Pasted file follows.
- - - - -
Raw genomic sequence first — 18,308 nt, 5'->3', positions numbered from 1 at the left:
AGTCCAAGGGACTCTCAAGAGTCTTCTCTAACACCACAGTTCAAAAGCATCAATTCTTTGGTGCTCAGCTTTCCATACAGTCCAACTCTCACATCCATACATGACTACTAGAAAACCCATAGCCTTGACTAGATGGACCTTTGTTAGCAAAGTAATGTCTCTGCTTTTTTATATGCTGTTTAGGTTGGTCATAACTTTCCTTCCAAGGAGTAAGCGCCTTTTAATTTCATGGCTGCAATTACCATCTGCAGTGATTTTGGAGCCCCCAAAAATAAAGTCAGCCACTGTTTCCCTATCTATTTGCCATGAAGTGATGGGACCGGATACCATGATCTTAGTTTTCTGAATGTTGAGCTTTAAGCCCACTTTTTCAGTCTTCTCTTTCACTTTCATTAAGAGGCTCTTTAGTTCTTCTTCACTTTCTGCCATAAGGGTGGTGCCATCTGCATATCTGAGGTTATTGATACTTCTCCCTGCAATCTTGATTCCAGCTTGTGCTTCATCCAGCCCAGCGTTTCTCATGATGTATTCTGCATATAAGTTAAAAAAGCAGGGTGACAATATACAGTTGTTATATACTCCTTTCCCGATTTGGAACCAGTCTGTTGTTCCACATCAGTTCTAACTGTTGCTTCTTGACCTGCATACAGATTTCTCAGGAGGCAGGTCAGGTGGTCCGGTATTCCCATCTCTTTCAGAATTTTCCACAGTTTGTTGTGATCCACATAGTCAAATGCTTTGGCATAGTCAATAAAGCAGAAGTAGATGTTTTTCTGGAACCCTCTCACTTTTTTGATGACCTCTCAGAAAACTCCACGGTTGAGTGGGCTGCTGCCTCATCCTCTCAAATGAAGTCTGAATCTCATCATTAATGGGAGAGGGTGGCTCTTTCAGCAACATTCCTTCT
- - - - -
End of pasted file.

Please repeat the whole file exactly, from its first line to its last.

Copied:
Raw genomic sequence first — 18,308 nt, 5'->3', positions numbered from 1 at the left:
AGTCCAAGGGACTCTCAAGAGTCTTCTCTAACACCACAGTTCAAAAGCATCAATTCTTTGGTGCTCAGCTTTCCATACAGTCCAACTCTCACATCCATACATGACTACTAGAAAACCCATAGCCTTGACTAGATGGACCTTTGTTAGCAAAGTAATGTCTCTGCTTTTTTATATGCTGTTTAGGTTGGTCATAACTTTCCTTCCAAGGAGTAAGCGCCTTTTAATTTCATGGCTGCAATTACCATCTGCAGTGATTTTGGAGCCCCCAAAAATAAAGTCAGCCACTGTTTCCCTATCTATTTGCCATGAAGTGATGGGACCGGATACCATGATCTTAGTTTTCTGAATGTTGAGCTTTAAGCCCACTTTTTCAGTCTTCTCTTTCACTTTCATTAAGAGGCTCTTTAGTTCTTCTTCACTTTCTGCCATAAGGGTGGTGCCATCTGCATATCTGAGGTTATTGATACTTCTCCCTGCAATCTTGATTCCAGCTTGTGCTTCATCCAGCCCAGCGTTTCTCATGATGTATTCTGCATATAAGTTAAAAAAGCAGGGTGACAATATACAGTTGTTATATACTCCTTTCCCGATTTGGAACCAGTCTGTTGTTCCACATCAGTTCTAACTGTTGCTTCTTGACCTGCATACAGATTTCTCAGGAGGCAGGTCAGGTGGTCCGGTATTCCCATCTCTTTCAGAATTTTCCACAGTTTGTTGTGATCCACATAGTCAAATGCTTTGGCATAGTCAATAAAGCAGAAGTAGATGTTTTTCTGGAACCCTCTCACTTTTTTGATGACCTCTCAGAAAACTCCACGGTTGAGTGGGCTGCTGCCTCATCCTCTCAAATGAAGTCTGAATCTCATCATTAATGGGAGAGGGTGGCTCTTTCAGCAACATTCCTTCT